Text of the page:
I’m fortunate that I don’t yet have any aches or pains that let me know when bad weather is on the way. However, I’ve heard that animal behavior can be an indicator of an unsettled atmosphere. When New Jersey had a palpable earthquake in 2011, the birds on the power lines disappeared in unison moments before the earth shook. Can domesticated animals have the same proclivities?
Our brown tabby cat Annie (1998-2015) was more accurate than any local weather forecast. She spent her time perched on tall furniture, her favorite an old entertainment center, because she really preferred her own company to spending time with any of her feline or canine brothers. That was her domain, away from all of them, until later when she spent most of her time on top of the refrigerator.
As much as she disliked the other critters, whenever a storm was coming, she would abandon her high, safe place. You might guess that she would seek refuge under the bed, but she didn’t. Annie would sometimes hide out in the pantry, behind the safety of the wooden doors. Even if the other cats and dogs got close, she held fast to her position. She had another place to ride out the storms that was even more bizarre. She would lay in front of the subwoofer that sat on the family room floor. She was wide open to being annoyed by the others, little brother Ozzy in particular, yet she never moved. Sure enough, a storm followed whenever Annie fled to the security of the pantry or floor. When it passed, she would return to her normal hangout, as if nothing out of the ordinary had happened.
After Annie crossed the Rainbow Bridge, we didn’t have another cat to trumpet the arrival of an impending storm until we adopted our little orange tabby Barnabas Collins. He’s been with us for two years, and we saw him exhibit storm-predicting behavior just once. He’s far from antisocial, so his safe place when storms are on the way is backed in tight against the curio/grandfather clock that sits in the dining room. From this vantage point, he is exposed to the other animals, but that doesn’t bother him since he’s a friendly guy. When a thunderstorm came through after he huddled on the floor, we realized that we did in fact have another storm predicting pet.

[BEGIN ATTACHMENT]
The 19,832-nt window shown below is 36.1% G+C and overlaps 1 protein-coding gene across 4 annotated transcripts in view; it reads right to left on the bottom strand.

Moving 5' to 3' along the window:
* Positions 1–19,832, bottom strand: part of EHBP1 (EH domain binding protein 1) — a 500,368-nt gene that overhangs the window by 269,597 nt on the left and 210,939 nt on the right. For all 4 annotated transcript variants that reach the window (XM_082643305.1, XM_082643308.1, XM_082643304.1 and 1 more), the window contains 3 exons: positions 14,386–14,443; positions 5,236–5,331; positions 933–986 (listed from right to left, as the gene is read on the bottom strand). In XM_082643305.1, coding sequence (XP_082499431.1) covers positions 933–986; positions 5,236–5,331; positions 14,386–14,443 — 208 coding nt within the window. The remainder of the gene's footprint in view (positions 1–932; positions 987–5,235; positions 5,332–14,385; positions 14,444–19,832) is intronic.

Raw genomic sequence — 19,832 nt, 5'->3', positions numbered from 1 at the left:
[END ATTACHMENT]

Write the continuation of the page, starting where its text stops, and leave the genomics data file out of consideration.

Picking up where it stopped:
Our other three cats, Tiger, Tiki, and Vlad, show no ability to predict weather. The dogs have never shown any unusual pre-storm behavior. However, when they were younger, if a storm hit, they wanted to be burrowed under their blankets or be held by one of their humans. The weather doesn’t seem to affect them much anymore, but I think that is likely due to their compromised hearing more than anything else.
While predicting Mother Nature is difficult with even the latest and greatest technology, we will rely on our cat Barnabas for accuracy when it comes to predicting storms. Who needs to watch the weather report on television, when you have the cutest furry meteorologist at home?